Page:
At A.P. Vin, Andrew Vingiello makes small lot, single-vineyard Pinot Noir in SF’s Mission district. He also makes this cheery, strawberry-laden Rosé of Pinot Noir. Bright and spicy with enough fruit to make it pleasant to sip on its own or accompany a meal. We think it’s a perfect choice for a hillside sunset viewing with toast points and smoked trout.

2014 Bianco Siciliane, Cantine Colosi $11.98 net price, $10.78 reorder

Cantine Colosi was established in 1987 on Salina, a small island in the Eolian Archipelago, producing wine from Sicily’s native varietals. This white is a blend of Inzolia, Catarrato and Grillo, grapes grown in Sciaccia, along the southwest coast of Sicily. It’s zippy, floral and dry. Serve with tempura-batter foods or any deep-fried specialty.

2013 Paso a Paso, Bodega Volver $11.98 net price, $10.78 reorder

Bodegas Volver is a joint venture between legendary Spanish importer, Jorge Ordonez, and renowned oenologist, Rafael Cañizares. Paso a Paso is made from organically grown grapes in the region of La Mancha situated in Spain’s interior. It’s pale yellow in color with flavors of pear and citrus and a lively finish. Try with a quinoa and kale salad.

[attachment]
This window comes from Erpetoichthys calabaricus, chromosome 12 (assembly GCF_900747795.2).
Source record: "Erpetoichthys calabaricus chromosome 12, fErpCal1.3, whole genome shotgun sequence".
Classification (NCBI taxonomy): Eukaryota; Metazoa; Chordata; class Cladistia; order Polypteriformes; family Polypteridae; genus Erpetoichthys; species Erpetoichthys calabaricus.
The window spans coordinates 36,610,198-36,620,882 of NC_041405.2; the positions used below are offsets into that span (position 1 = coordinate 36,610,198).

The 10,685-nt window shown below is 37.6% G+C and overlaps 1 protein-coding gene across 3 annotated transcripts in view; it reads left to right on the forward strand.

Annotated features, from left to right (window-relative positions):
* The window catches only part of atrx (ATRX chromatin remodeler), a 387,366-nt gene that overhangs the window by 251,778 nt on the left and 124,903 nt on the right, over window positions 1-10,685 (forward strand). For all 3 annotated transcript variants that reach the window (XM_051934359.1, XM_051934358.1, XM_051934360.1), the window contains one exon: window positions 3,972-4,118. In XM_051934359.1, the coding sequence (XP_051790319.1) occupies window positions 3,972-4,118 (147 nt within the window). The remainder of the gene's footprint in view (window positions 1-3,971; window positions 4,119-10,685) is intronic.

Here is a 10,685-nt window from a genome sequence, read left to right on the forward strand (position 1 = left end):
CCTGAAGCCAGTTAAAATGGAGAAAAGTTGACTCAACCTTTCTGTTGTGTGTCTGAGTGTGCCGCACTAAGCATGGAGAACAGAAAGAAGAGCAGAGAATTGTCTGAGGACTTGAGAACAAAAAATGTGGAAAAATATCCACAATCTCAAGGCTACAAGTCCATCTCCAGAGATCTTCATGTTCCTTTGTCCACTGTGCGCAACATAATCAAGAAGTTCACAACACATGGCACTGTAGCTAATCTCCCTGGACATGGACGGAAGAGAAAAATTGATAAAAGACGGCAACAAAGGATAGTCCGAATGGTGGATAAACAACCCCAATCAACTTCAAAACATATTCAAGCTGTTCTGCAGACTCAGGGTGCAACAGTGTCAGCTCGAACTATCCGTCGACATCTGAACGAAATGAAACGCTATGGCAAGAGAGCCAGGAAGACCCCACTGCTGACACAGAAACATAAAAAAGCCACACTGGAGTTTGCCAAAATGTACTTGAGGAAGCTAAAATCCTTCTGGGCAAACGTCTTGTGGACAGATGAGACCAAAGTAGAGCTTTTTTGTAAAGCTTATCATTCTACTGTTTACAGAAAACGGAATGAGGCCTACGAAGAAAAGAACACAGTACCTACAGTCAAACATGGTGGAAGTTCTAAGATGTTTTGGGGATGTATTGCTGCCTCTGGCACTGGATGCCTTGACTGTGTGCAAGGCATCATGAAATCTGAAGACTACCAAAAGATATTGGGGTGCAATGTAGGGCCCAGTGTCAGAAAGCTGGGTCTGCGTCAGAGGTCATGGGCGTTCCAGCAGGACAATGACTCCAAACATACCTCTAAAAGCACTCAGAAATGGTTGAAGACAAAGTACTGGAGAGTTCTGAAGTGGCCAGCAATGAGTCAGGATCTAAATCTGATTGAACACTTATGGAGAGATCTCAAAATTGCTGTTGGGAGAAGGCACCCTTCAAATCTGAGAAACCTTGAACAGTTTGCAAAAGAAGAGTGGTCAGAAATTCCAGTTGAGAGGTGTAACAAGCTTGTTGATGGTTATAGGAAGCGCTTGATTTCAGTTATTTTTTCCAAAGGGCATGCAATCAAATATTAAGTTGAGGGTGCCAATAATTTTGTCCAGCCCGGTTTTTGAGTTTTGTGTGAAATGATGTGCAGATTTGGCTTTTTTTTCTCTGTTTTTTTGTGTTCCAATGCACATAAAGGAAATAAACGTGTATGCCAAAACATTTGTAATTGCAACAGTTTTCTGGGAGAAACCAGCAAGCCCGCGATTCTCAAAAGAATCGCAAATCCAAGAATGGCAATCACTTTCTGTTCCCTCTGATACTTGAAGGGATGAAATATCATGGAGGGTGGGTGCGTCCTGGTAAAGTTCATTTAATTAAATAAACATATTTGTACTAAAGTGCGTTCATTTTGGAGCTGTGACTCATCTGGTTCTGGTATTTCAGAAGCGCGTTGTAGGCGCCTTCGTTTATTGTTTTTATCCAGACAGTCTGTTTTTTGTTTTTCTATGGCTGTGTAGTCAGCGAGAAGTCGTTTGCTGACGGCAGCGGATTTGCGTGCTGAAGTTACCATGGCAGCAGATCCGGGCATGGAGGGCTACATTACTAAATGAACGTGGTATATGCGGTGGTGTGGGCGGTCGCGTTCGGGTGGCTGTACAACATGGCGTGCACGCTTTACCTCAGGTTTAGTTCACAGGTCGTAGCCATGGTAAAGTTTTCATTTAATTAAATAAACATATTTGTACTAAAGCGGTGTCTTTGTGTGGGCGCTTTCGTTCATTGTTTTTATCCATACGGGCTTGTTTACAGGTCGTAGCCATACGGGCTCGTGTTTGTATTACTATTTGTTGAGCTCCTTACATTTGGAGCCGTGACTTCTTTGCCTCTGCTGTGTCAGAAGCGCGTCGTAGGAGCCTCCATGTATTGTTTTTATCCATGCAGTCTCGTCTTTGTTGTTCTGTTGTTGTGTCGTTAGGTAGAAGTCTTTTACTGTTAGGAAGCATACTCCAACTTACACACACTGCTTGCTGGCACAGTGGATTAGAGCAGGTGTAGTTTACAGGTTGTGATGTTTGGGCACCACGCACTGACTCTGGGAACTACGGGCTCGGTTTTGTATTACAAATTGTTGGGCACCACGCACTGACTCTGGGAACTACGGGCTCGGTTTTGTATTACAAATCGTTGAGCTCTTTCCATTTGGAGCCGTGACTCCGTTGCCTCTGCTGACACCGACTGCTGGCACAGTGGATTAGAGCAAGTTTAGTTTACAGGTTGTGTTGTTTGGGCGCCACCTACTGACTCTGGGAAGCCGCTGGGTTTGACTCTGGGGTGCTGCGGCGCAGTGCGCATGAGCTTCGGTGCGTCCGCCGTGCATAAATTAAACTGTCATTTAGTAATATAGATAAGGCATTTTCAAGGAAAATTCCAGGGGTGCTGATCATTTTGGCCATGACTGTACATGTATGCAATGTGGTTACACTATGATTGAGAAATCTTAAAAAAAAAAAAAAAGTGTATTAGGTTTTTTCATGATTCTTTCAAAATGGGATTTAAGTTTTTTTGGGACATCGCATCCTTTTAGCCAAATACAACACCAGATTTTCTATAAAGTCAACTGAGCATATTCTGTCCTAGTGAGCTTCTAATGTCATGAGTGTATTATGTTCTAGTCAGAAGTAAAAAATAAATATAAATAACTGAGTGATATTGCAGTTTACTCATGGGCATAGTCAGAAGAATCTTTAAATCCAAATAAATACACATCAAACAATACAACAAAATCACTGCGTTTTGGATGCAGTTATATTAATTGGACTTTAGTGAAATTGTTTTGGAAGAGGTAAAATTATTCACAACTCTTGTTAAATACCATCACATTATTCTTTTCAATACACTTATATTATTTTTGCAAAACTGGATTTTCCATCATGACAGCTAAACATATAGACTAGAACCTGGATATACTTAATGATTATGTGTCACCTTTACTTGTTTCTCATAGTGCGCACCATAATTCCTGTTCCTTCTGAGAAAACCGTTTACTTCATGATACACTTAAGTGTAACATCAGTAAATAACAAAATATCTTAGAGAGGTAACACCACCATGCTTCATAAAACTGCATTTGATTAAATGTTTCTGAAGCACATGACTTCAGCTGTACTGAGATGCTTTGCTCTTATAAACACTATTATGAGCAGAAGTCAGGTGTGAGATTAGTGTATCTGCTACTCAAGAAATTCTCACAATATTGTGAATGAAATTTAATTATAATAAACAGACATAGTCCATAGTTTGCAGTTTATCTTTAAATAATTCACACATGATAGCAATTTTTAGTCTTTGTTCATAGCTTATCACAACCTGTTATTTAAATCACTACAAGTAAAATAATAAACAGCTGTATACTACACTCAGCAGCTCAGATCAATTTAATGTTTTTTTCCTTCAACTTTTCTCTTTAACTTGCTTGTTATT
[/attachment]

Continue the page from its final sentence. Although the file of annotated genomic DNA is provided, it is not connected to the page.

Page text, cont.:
2013 Côtes-du-Rhône Blanc, Tour de l’Isle $14.99, $11.99 reorder

Not only are white Côtes-du-Rhônes fairly priced, some of them are outstanding; like this one! We directly import Robert Rocchi’s Tour de l’Isle blanc for its seamless expression of four grape varietals. Grenache Blanc, Marsanne, Roussanne, and Clairet are the grapes, and the wine has plenty of fleshy fruit, mineral undertones, and a crisp finish.